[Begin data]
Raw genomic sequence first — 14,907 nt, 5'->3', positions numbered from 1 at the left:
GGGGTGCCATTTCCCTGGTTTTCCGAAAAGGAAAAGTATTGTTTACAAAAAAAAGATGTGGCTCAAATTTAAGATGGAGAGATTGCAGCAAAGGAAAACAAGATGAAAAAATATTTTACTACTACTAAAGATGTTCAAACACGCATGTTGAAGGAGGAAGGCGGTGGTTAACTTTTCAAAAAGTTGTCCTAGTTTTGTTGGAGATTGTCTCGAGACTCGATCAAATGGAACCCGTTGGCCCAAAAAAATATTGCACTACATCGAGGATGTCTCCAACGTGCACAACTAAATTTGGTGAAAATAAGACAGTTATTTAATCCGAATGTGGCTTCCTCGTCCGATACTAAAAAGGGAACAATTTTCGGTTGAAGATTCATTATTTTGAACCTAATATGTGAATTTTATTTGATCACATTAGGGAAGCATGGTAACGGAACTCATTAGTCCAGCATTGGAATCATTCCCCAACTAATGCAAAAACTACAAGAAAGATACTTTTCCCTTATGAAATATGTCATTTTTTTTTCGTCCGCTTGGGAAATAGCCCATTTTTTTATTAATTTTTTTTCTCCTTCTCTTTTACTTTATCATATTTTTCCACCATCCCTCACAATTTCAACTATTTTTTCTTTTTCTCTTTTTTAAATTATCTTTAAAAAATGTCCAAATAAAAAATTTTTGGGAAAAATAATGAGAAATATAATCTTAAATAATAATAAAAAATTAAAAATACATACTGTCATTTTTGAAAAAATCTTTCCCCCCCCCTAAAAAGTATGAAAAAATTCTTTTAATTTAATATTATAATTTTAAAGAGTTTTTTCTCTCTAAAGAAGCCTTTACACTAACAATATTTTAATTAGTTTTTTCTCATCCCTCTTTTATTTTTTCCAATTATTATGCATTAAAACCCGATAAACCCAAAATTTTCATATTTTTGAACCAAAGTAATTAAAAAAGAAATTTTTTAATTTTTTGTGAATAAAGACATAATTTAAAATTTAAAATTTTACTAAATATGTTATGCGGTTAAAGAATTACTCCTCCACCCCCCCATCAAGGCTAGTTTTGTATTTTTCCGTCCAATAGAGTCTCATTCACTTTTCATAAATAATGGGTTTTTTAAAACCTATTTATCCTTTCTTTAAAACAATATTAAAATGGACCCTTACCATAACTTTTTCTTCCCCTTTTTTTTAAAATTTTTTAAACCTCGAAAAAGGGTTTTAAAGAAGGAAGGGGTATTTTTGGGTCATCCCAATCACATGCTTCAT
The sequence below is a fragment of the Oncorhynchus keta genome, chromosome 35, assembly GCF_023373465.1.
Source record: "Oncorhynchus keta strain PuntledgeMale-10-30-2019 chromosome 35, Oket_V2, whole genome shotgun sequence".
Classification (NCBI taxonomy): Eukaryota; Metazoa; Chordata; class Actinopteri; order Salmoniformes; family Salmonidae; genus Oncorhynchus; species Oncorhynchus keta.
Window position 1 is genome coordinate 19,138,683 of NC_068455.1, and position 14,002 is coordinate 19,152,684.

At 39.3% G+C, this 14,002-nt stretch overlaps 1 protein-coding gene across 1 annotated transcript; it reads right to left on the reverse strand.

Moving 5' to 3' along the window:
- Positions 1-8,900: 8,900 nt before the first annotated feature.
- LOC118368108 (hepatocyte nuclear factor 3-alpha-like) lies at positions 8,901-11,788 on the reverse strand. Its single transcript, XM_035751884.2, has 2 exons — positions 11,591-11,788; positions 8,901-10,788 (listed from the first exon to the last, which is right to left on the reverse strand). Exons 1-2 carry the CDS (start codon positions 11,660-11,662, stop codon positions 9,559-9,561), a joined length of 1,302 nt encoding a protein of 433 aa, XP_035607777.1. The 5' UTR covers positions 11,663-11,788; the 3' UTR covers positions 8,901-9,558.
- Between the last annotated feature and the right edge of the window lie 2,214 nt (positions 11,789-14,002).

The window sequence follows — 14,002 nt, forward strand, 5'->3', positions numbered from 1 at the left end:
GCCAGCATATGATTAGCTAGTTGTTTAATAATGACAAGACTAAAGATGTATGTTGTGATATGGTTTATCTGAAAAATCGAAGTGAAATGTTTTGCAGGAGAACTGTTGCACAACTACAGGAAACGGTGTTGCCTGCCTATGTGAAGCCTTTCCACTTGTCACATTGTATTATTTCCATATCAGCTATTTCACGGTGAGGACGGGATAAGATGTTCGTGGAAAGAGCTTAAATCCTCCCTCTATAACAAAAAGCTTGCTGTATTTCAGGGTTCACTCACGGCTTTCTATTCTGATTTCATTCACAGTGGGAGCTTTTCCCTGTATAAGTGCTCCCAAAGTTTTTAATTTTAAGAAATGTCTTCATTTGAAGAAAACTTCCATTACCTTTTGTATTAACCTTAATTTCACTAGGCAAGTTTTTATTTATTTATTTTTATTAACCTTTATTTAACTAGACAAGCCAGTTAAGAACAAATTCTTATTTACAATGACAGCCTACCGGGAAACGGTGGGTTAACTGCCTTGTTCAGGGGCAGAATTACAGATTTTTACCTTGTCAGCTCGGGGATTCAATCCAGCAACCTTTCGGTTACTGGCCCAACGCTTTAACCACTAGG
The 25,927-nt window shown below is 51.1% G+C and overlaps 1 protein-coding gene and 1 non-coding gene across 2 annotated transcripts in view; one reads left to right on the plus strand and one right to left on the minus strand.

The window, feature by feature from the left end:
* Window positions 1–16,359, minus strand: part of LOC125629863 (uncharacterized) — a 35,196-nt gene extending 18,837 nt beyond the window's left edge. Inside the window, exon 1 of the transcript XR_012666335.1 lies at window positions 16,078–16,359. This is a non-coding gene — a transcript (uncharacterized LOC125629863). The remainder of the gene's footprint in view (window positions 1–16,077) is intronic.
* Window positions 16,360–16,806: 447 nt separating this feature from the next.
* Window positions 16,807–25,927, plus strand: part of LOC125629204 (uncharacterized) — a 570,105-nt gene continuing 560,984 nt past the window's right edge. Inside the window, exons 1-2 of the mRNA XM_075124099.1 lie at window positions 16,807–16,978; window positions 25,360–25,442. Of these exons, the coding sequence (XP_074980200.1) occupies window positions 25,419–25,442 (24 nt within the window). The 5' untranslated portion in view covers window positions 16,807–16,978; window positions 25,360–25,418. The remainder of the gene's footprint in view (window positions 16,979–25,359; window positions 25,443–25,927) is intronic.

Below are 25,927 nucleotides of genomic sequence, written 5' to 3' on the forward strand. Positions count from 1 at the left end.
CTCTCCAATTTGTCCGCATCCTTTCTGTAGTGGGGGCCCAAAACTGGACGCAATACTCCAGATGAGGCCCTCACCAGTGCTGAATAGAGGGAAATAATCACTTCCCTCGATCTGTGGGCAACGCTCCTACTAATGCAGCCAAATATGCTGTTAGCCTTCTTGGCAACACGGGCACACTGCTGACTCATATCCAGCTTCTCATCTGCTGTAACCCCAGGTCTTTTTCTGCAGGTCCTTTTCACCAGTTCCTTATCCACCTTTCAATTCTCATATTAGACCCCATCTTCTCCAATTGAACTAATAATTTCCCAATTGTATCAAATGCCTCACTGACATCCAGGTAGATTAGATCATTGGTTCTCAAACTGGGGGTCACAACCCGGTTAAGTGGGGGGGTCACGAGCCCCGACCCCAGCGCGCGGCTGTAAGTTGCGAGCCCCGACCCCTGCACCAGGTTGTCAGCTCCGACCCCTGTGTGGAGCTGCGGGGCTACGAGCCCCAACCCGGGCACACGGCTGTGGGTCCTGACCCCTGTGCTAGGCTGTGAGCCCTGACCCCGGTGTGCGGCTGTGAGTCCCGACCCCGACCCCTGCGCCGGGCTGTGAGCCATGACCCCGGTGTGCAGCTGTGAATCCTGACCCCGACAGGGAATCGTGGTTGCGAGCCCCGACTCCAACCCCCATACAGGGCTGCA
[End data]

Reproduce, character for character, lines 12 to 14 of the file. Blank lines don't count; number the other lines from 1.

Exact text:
The window sequence follows — 14,002 nt, forward strand, 5'->3', positions numbered from 1 at the left end:
GCCAGCATATGATTAGCTAGTTGTTTAATAATGACAAGACTAAAGATGTATGTTGTGATATGGTTTATCTGAAAAATCGAAGTGAAATGTTTTGCAGGAGAACTGTTGCACAACTACAGGAAACGGTGTTGCCTGCCTATGTGAAGCCTTTCCACTTGTCACATTGTATTATTTCCATATCAGCTATTTCACGGTGAGGACGGGATAAGATGTTCGTGGAAAGAGCTTAAATCCTCCCTCTATAACAAAAAGCTTGCTGTATTTCAGGGTTCACTCACGGCTTTCTATTCTGATTTCATTCACAGTGGGAGCTTTTCCCTGTATAAGTGCTCCCAAAGTTTTTAATTTTAAGAAATGTCTTCATTTGAAGAAAACTTCCATTACCTTTTGTATTAACCTTAATTTCACTAGGCAAGTTTTTATTTATTTATTTTTATTAACCTTTATTTAACTAGACAAGCCAGTTAAGAACAAATTCTTATTTACAATGACAGCCTACCGGGAAACGGTGGGTTAACTGCCTTGTTCAGGGGCAGAATTACAGATTTTTACCTTGTCAGCTCGGGGATTCAATCCAGCAACCTTTCGGTTACTGGCCCAACGCTTTAACCACTAGG
The 25,927-nt window shown below is 51.1% G+C and overlaps 1 protein-coding gene and 1 non-coding gene across 2 annotated transcripts in view; one reads left to right on the plus strand and one right to left on the minus strand.